“They flew me to London to Jim Henson’s Creature Shop,” Pais said, “and I was body casted from head to toe, every inch of me except for two straws in my nose. It was super intense. They told us afterward that they kept us in that plaster longer than they needed to, just to see if we would freak out.”
Jim Henson, of course, created the Muppets, and with his Creature Shop, he had already carved out an impressive legacy in Hollywood before “Teenage Mutant Ninja Turtles.” This is something that the in-suit performers were keenly aware of at the Creature Shop in London. Leif Tilden, the man behind Donatello, said:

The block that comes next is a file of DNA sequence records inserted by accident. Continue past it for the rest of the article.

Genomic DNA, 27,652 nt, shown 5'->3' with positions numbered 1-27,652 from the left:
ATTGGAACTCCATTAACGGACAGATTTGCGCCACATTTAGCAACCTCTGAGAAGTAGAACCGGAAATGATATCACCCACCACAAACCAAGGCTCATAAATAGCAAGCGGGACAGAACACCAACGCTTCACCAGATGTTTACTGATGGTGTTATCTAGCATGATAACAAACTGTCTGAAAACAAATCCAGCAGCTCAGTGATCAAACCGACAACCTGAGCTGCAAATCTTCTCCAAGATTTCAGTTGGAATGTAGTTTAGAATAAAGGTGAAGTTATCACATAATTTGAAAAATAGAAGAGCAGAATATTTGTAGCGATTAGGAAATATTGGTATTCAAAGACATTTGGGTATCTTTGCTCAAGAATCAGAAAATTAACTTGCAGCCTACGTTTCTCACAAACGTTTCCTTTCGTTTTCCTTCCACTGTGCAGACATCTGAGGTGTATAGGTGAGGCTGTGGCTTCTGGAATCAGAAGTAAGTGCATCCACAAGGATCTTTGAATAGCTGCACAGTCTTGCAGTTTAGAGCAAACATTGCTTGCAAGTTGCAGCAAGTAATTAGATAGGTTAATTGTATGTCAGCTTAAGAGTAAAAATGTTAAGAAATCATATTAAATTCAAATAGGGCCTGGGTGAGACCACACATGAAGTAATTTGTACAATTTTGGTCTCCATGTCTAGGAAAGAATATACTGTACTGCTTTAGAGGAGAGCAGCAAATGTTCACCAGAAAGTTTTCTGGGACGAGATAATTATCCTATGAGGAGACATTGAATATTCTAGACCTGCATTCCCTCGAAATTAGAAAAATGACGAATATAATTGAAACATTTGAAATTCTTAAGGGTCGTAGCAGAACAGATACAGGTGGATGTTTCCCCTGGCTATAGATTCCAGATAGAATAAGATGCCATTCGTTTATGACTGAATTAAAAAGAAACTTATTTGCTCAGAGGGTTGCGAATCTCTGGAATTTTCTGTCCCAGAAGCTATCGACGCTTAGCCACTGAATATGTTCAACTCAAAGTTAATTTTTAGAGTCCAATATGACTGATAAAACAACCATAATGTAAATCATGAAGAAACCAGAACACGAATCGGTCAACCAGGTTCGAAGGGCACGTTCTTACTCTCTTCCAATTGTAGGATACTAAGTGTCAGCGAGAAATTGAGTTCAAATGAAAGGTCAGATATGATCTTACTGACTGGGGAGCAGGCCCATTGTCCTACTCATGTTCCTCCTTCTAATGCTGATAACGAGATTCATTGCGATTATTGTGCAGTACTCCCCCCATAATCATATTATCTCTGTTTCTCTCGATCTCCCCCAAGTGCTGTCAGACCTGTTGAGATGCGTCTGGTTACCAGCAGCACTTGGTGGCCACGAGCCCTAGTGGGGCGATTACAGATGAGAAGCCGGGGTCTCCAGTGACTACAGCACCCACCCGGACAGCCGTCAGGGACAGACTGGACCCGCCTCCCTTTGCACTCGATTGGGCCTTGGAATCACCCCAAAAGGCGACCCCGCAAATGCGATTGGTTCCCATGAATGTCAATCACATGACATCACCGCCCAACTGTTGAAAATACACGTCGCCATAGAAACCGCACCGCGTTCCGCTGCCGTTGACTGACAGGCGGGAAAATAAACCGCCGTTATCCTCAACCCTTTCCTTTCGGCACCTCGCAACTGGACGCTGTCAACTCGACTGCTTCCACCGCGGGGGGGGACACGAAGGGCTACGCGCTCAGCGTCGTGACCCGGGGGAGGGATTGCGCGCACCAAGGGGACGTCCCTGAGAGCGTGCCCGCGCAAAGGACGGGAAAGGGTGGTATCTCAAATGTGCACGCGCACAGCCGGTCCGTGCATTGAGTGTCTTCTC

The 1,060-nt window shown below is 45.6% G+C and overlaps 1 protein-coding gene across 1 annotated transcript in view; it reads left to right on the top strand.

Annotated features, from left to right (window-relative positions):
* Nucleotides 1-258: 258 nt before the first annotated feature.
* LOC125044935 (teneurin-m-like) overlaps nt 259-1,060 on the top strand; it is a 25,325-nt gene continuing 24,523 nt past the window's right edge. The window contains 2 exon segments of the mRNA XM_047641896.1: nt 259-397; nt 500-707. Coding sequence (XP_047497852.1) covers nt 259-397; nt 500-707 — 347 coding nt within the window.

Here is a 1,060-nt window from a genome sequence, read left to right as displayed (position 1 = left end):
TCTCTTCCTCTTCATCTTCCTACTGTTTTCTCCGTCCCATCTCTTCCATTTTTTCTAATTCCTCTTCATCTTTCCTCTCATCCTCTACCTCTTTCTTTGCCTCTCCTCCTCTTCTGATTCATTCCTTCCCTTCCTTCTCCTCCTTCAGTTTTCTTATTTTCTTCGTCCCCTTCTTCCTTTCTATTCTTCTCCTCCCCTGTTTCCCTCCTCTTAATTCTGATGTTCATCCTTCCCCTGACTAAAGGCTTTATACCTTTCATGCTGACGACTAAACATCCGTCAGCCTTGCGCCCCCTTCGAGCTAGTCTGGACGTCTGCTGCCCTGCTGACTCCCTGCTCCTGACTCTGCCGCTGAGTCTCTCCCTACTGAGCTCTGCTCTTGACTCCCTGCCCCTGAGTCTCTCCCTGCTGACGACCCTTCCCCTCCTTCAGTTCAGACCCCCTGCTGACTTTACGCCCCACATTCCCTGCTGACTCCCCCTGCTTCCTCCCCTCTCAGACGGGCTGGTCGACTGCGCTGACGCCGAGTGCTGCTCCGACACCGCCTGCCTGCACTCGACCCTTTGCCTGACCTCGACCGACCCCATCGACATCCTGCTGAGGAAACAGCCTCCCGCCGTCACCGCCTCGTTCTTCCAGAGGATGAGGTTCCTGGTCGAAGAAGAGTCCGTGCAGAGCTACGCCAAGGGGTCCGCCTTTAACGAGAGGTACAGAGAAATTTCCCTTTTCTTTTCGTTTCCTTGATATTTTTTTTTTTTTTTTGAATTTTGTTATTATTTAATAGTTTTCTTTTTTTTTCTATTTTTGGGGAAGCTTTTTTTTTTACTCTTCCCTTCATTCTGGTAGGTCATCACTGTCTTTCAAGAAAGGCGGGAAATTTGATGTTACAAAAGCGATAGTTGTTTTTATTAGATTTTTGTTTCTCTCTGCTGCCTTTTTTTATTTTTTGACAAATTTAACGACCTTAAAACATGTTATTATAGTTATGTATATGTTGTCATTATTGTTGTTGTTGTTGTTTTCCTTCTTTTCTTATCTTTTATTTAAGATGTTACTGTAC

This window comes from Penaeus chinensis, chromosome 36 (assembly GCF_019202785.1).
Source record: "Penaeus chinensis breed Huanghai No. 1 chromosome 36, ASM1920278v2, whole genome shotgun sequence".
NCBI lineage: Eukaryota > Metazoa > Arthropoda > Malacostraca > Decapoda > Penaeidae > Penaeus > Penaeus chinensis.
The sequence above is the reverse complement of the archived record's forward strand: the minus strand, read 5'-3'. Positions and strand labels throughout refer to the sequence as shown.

“I go in and Falcor’s head from ‘NeverEnding Story’ is right there. I’m like ‘Oh my God!’ There’s Yoda in the corner. I’m just geeking out. These guys were craftsmen. It was like NASA of the puppeteering world.”
Sisti also recalled doing “several months of intense training in New York with a sensei” to prepare for the martial arts and weapons work onscreen. “Then we went to North Carolina,” Pais added, “and then we rehearsed the movie almost like a play. Each of us had somebody that was going to operate our face. It was a very close relationship, because he was basically watching what I would do in these rehearsals, and then seeing how we could make something similar animatronically with this turtle head.”
In the 2020s, it would be all too easy to reboot the Ninja Turtles as CG characters in live-action, but through hard work and movie magic, “Teenage Mutant Ninja Turtles” was able to give each character weight and a tactile quality that made them seem realer than they ever had been or would be again onscreen.